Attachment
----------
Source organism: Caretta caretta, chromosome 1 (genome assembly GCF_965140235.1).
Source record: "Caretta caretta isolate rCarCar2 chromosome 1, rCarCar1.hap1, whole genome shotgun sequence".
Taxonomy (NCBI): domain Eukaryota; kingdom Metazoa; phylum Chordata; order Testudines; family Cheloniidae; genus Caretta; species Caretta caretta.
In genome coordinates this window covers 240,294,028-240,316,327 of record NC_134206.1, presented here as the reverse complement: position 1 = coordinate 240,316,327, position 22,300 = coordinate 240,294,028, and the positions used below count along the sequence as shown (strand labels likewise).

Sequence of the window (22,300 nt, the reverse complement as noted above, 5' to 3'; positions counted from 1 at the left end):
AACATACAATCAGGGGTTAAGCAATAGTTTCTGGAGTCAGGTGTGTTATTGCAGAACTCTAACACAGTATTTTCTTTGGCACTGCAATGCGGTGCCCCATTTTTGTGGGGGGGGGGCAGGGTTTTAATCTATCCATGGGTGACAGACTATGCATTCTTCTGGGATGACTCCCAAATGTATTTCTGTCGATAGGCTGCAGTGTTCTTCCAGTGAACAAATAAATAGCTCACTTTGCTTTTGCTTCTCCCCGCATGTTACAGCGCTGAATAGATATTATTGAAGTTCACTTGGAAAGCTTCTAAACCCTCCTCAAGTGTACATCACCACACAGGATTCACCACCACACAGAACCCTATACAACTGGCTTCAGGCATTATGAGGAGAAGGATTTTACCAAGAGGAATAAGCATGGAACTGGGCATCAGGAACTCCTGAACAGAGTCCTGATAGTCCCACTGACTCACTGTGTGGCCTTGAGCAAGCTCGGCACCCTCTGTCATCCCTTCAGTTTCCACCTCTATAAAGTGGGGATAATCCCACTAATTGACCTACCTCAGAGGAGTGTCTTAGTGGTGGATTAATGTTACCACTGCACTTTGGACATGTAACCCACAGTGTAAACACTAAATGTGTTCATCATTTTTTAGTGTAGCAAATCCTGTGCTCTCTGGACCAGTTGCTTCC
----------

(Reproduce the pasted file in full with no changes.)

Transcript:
Source organism: Caretta caretta, chromosome 1 (genome assembly GCF_965140235.1).
Source record: "Caretta caretta isolate rCarCar2 chromosome 1, rCarCar1.hap1, whole genome shotgun sequence".
Taxonomy (NCBI): domain Eukaryota; kingdom Metazoa; phylum Chordata; order Testudines; family Cheloniidae; genus Caretta; species Caretta caretta.
In genome coordinates this window covers 240,294,028-240,316,327 of record NC_134206.1, presented here as the reverse complement: position 1 = coordinate 240,316,327, position 22,300 = coordinate 240,294,028, and the positions used below count along the sequence as shown (strand labels likewise).

Sequence of the window (22,300 nt, the reverse complement as noted above, 5' to 3'; positions counted from 1 at the left end):
AACATACAATCAGGGGTTAAGCAATAGTTTCTGGAGTCAGGTGTGTTATTGCAGAACTCTAACACAGTATTTTCTTTGGCACTGCAATGCGGTGCCCCATTTTTGTGGGGGGGGGGCAGGGTTTTAATCTATCCATGGGTGACAGACTATGCATTCTTCTGGGATGACTCCCAAATGTATTTCTGTCGATAGGCTGCAGTGTTCTTCCAGTGAACAAATAAATAGCTCACTTTGCTTTTGCTTCTCCCCGCATGTTACAGCGCTGAATAGATATTATTGAAGTTCACTTGGAAAGCTTCTAAACCCTCCTCAAGTGTACATCACCACACAGGATTCACCACCACACAGAACCCTATACAACTGGCTTCAGGCATTATGAGGAGAAGGATTTTACCAAGAGGAATAAGCATGGAACTGGGCATCAGGAACTCCTGAACAGAGTCCTGATAGTCCCACTGACTCACTGTGTGGCCTTGAGCAAGCTCGGCACCCTCTGTCATCCCTTCAGTTTCCACCTCTATAAAGTGGGGATAATCCCACTAATTGACCTACCTCAGAGGAGTGTCTTAGTGGTGGATTAATGTTACCACTGCACTTTGGACATGTAACCCACAGTGTAAACACTAAATGTGTTCATCATTTTTTAGTGTAGCAAATCCTGTGCTCTCTGGACCAGTTGCTTCC